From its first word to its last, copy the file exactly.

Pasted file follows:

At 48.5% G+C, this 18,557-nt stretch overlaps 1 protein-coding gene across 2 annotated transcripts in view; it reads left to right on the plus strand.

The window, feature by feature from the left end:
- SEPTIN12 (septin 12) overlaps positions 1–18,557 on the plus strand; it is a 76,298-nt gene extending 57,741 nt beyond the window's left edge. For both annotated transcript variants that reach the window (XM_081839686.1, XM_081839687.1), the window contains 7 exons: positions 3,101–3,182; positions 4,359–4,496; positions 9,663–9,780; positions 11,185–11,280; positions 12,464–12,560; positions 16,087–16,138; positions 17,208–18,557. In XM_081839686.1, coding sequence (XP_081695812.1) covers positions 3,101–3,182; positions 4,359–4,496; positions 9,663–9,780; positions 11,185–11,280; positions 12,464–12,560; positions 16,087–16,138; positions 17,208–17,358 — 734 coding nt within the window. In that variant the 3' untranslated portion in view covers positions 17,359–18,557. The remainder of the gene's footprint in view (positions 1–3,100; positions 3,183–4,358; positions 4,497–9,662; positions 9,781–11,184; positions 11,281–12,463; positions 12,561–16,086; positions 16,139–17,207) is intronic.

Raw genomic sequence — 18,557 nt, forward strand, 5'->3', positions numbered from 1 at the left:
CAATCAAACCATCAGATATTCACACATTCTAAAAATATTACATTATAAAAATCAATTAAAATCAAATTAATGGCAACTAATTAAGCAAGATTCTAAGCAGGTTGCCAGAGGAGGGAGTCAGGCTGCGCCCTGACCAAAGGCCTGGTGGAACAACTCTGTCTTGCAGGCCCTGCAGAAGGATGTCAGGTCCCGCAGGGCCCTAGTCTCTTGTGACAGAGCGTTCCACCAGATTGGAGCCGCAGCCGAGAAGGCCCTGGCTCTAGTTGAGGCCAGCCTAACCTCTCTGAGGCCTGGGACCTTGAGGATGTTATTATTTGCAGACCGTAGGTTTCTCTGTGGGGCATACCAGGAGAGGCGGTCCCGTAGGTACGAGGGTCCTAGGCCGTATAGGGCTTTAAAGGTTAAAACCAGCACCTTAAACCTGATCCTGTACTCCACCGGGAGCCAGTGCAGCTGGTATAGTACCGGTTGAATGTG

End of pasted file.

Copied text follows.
At 48.5% G+C, this 18,557-nt stretch overlaps 1 protein-coding gene across 2 annotated transcripts in view; it reads left to right on the plus strand.

The window, feature by feature from the left end:
- SEPTIN12 (septin 12) overlaps positions 1–18,557 on the plus strand; it is a 76,298-nt gene extending 57,741 nt beyond the window's left edge. For both annotated transcript variants that reach the window (XM_081839686.1, XM_081839687.1), the window contains 7 exons: positions 3,101–3,182; positions 4,359–4,496; positions 9,663–9,780; positions 11,185–11,280; positions 12,464–12,560; positions 16,087–16,138; positions 17,208–18,557. In XM_081839686.1, coding sequence (XP_081695812.1) covers positions 3,101–3,182; positions 4,359–4,496; positions 9,663–9,780; positions 11,185–11,280; positions 12,464–12,560; positions 16,087–16,138; positions 17,208–17,358 — 734 coding nt within the window. In that variant the 3' untranslated portion in view covers positions 17,359–18,557. The remainder of the gene's footprint in view (positions 1–3,100; positions 3,183–4,358; positions 4,497–9,662; positions 9,781–11,184; positions 11,281–12,463; positions 12,561–16,086; positions 16,139–17,207) is intronic.

Raw genomic sequence — 18,557 nt, forward strand, 5'->3', positions numbered from 1 at the left:
CAATCAAACCATCAGATATTCACACATTCTAAAAATATTACATTATAAAAATCAATTAAAATCAAATTAATGGCAACTAATTAAGCAAGATTCTAAGCAGGTTGCCAGAGGAGGGAGTCAGGCTGCGCCCTGACCAAAGGCCTGGTGGAACAACTCTGTCTTGCAGGCCCTGCAGAAGGATGTCAGGTCCCGCAGGGCCCTAGTCTCTTGTGACAGAGCGTTCCACCAGATTGGAGCCGCAGCCGAGAAGGCCCTGGCTCTAGTTGAGGCCAGCCTAACCTCTCTGAGGCCTGGGACCTTGAGGATGTTATTATTTGCAGACCGTAGGTTTCTCTGTGGGGCATACCAGGAGAGGCGGTCCCGTAGGTACGAGGGTCCTAGGCCGTATAGGGCTTTAAAGGTTAAAACCAGCACCTTAAACCTGATCCTGTACTCCACCGGGAGCCAGTGCAGCTGGTATAGTACCGGTTGAATGTG